Since I explained in my last post why foreigners (Farang Farang) sweat so much in Thailand (yin dee krub, dear Thai friends) I thought I also share some experience as of how to fight sweat. Especially for those foreigners amongst my readers who sweat as much as I do.
Before I share some tips though some kind of disclaimer: INAD (I’m not a doc) and I don’t don’t don’t don’t like to put powder shit on my body. So I won’t recommend any baby powder stuff. I read that in some threats on FB and elsewhere and can’t agree on that. Also with all the news that some of those powders can cause cancer (when applied in certain regions and under certain circumstances only I assume – don’t lecture me on that please, I didn’t do too much research about that and that’s not the point here – the fact that I write that sentence shows what kind of comments I received here :P) I simply try not to use any chemicals on my body. Overall I’m not a big fan of using ‘medicine’ or any kind of drugs too often. Now that we got that out of our way, let’s start.
Average Working Day Sweat
On an average working day I wear a suit and mostly am either commuting, in an office setting or in a lecture. What helps here to fight the heat is, obviously, the fact that indoor activities are in air conditioned settings. However that also means that, as soon as you leave that setting, sweat starts to run and spread all over your shirt, pants (nobody sees that but ewwwwwww) and basically everywhere across your body. So what to do?
When in Rome…One thing that annoyed me in the beginning when coming to Thailand was that people would move SO SLOWLY! And that they would mostly (not all of course) always take the easiest way to Point A, not the fastest. This means when you enter the BTS station at the end where there is no escalator, you will walk slowly to the other end and take the escalator instead of using the stairs. If you have a meeting in the second floor (floor 1 being the ground floor in Thailand) you will use the elevator to go there instead of walking. I used to hate that. Now I’m partly part of that. I still don’t use the elevator to go into the second floor but I do walk MUCH slower now and sometimes even walk to the end of the BTS station just to get to the escalator (mostly after training though).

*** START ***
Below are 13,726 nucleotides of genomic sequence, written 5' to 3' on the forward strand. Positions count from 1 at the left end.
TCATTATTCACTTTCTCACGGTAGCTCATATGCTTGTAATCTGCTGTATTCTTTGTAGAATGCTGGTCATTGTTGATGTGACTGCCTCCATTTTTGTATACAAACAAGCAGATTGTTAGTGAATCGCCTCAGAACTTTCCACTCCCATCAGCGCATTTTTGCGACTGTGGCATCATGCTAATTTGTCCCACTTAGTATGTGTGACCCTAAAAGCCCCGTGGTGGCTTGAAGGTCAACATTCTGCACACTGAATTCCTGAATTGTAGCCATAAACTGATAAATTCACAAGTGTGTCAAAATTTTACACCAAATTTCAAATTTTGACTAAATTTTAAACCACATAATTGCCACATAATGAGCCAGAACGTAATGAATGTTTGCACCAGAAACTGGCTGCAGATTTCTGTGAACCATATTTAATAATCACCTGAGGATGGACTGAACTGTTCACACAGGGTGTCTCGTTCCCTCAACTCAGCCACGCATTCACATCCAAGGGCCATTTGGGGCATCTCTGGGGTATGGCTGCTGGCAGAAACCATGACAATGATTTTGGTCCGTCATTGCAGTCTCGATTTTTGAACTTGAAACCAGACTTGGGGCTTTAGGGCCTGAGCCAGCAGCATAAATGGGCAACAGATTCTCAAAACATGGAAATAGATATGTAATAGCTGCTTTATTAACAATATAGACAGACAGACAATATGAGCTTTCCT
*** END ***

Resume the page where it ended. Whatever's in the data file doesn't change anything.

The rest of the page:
Other than that there’s the ‘trick’ of wearing another shirt under your actual shirt. That sounds hot at first of course but since rooms are usually cooled down to resemble the north pole that’s not a big issue for me. So wearing my under armour (not getting any money for that, unfortunately) sometimes helps to not sweat through the shirt and keep the good looks alive. A super sweaty shirt simply often kills a bit of seriousness. Dry fit stuff also is lighter than normal underwear so I do dig those things, if needed.
Those are now no real groundbreaking news but that’s what helps me to get through my average working day. Oh and also: Don’t eat tooooooo spicy. I love my spicy food but when I’m already sweating from the heat and then add some super spicy Thai food all hell breaks loose and the flood gates open.
While the sweat as mentioned above can certainly be a bit frustrating, it also is easy to avoid or, if it then eventually happens, to cope with. Sweat while exercising though can hardly be regulated and certainly not avoided. So what to do when it happens?
Here it depends on where I go and what I do. If I hit an aircon gym I usually wear my under armour shirt (I really should get something for mentioning that) under (hence the name, right?) a normal t-shirt. This prevents me from sweating into the normal shirt and the having to wear a wet t-shirt in an aircon room.
When I train outside or in open air muay thai gyms things are a bit different though. Most important in this case: Bring several shirts. As easy as that. Usually I bring three shirts to an average Muay Thai session. Usually I use one shirt for the warm up (rope skipping, running, etc.) and then two for the pad work / heavy bag session. In one of the gyms that is really hot I also use the under armour shirt during pad work or sparring but that’s more to avoid my sweat from grossing my trainer / partner out ;-) That shirt also needs to be changed after 4-5 rounds though. Also having a towel or old t-shirt handy makes sense here to wipe of the sweat during those short breaks.
When running, well, just wear one shirt, sweat a lot and as soon as you stop running, change it. Even for the cool down. Same goes with any other activity outside such as Beachvolleyball or biking. As soon as I stop, I change. I simply hate getting sick here so I try to avoid that at all costs.
Overall it certainly helps to be prepared. This not only means to carry extra shirts when doing sports but also to bring a long sleeve in case you have to stay inside for a while or you have to use the (super cold) public transport. Sweating outside and then jumping into a/c can get you sick in no time so being prepared to fight those immediate temperature changes is a wise move.
Did I forget any advice? What are you doing to fight sweat? Let us know in the comments.